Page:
Creative Writing
EnglishCollege of Humanities and Social Sciences

Eric Pankey’s Twelfth Book Released This Fall

Augury

Eric Pankey’s new book, Augury, is set for release on November 7th of 2017. Augury is Pankey’s 12th published collection of poems and artfully examines the divine within the seemingly mundane. Christopher Howell described Pankey's poems as, “marvelously meditative, no matter their topical content, because everything in them is brought to exist in a kind of space between perception and what is perceived, a space made somehow sacred by Pankey’s refusal to privilege one over the other, allowing both to simply be. The result is an unusually quiet and masterful work.”  

Praise for Augury
“In Augury, Eric Pankey speculates on the largest of human questions, searching for faith even while fully cognizant that ‘you can excavate the scents / but still not find the source.’ Ultimately, short of hard evidence, Augury risks it all on a belief in language, in the words and marks traced by humankind on a blank page. Faith may be found in the materiality of language itself, and Pankey’s deft skill with its music and image ‘both the large and the granular’ persuades us. These poems demonstrate an unparalleled command of the lyric and its capacious potential. In poems like dropped stitches, aphoristic sequences, and exquisitely lineated verse, language is placed under pressure to yield its seething dynamism and urgency.This is a book I will keep close at hand, alongside the best work of Montale, Dickinson, Celan, and Stevens. This is a book one will turn to again and again.“―Rebecca Dunham

“These pages are marked by the startling confidence of one who knows he does not know, who ‘at a loss for words,’ responds by writing poems. There is no more audacious act; there is no work more humble. Eric Pankey writes poems that give us back, if not the world, our relation to it―where we can learn from what resists understanding, where even withholding reveals, where the future includes all the past, and though the mind might be obliterated by the light it seeks, it seeks it still, in the ruins and in the orchard.”―Dan Beachy-Quick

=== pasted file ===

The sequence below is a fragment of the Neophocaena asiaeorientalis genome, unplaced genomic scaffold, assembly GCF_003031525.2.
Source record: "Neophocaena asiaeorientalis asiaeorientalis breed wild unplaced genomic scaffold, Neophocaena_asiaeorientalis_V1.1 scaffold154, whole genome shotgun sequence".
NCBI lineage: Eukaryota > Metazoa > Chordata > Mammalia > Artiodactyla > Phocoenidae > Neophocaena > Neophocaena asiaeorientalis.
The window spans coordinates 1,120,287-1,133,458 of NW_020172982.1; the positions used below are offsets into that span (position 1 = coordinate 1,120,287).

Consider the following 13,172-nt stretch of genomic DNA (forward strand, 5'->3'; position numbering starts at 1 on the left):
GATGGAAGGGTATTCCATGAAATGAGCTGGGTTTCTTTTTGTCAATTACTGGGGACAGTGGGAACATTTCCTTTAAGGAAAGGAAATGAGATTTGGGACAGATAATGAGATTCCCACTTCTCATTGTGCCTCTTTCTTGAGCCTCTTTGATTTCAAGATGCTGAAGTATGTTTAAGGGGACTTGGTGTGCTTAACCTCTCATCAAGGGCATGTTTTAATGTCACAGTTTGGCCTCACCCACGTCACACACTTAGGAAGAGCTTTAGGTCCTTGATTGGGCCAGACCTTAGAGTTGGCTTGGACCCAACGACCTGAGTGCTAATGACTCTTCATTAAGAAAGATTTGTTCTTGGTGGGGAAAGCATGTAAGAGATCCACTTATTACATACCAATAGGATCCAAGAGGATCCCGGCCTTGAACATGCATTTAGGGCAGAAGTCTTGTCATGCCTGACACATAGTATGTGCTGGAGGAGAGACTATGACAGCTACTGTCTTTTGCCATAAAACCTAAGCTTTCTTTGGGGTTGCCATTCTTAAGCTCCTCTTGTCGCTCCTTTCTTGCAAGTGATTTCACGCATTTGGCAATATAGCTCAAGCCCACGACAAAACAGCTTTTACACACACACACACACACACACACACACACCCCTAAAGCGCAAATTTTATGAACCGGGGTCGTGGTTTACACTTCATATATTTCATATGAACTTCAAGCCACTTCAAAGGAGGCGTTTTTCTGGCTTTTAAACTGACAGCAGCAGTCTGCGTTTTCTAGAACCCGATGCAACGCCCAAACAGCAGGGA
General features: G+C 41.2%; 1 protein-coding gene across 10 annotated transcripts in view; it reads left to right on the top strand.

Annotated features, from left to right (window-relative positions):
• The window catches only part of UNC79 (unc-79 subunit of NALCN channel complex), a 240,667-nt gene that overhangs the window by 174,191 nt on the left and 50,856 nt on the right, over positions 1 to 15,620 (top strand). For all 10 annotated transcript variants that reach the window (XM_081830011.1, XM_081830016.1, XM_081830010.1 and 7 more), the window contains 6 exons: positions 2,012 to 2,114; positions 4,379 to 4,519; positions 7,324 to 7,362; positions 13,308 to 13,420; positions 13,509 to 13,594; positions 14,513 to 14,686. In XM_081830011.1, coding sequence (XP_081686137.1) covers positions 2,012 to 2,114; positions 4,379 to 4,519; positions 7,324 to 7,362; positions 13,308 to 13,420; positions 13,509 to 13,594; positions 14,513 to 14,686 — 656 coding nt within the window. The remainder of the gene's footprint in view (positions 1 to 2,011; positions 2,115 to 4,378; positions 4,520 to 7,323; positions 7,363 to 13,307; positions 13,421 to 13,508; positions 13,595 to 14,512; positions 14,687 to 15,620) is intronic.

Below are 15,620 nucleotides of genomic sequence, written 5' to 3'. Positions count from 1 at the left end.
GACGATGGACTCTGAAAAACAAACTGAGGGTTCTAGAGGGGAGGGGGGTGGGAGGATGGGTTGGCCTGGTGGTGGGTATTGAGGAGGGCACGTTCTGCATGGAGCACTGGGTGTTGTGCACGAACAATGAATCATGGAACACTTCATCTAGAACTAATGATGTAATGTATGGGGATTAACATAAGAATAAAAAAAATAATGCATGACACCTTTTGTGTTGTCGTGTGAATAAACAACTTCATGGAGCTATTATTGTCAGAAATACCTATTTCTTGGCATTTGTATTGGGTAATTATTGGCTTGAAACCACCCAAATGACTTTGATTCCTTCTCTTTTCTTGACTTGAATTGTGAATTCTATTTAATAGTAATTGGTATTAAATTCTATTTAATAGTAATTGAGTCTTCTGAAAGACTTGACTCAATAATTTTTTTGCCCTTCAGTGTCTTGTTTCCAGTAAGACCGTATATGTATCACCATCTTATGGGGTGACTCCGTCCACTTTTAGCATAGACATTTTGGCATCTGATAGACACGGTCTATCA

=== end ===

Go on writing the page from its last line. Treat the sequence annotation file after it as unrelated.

“Reading Augury, I feel as if Eric Pankey were drawing my attention to an experience of human history in such profoundly reverse sensory order that it is ultimately turned entirely soul-ward―by which I mean neither inward nor outward exactly, but toward the condition in which all assumptions can and should be questioned. Gods, ghosts, artists, ruins and the more vivid pleasures of civilization abound, as do the sublime horrors and ecstatic wonders not merely of divination, but of our daily lives: the very mortal acts of breathing, learning, sensing, and feeling. ‘By shadow, I mean something luminescent,’ Pankey writes. Augury is nothing less than a darkly luminous book by a poet at the height of his considerable poetic power, both an achievement and a book to return to again and again.”―Kathy Fagan

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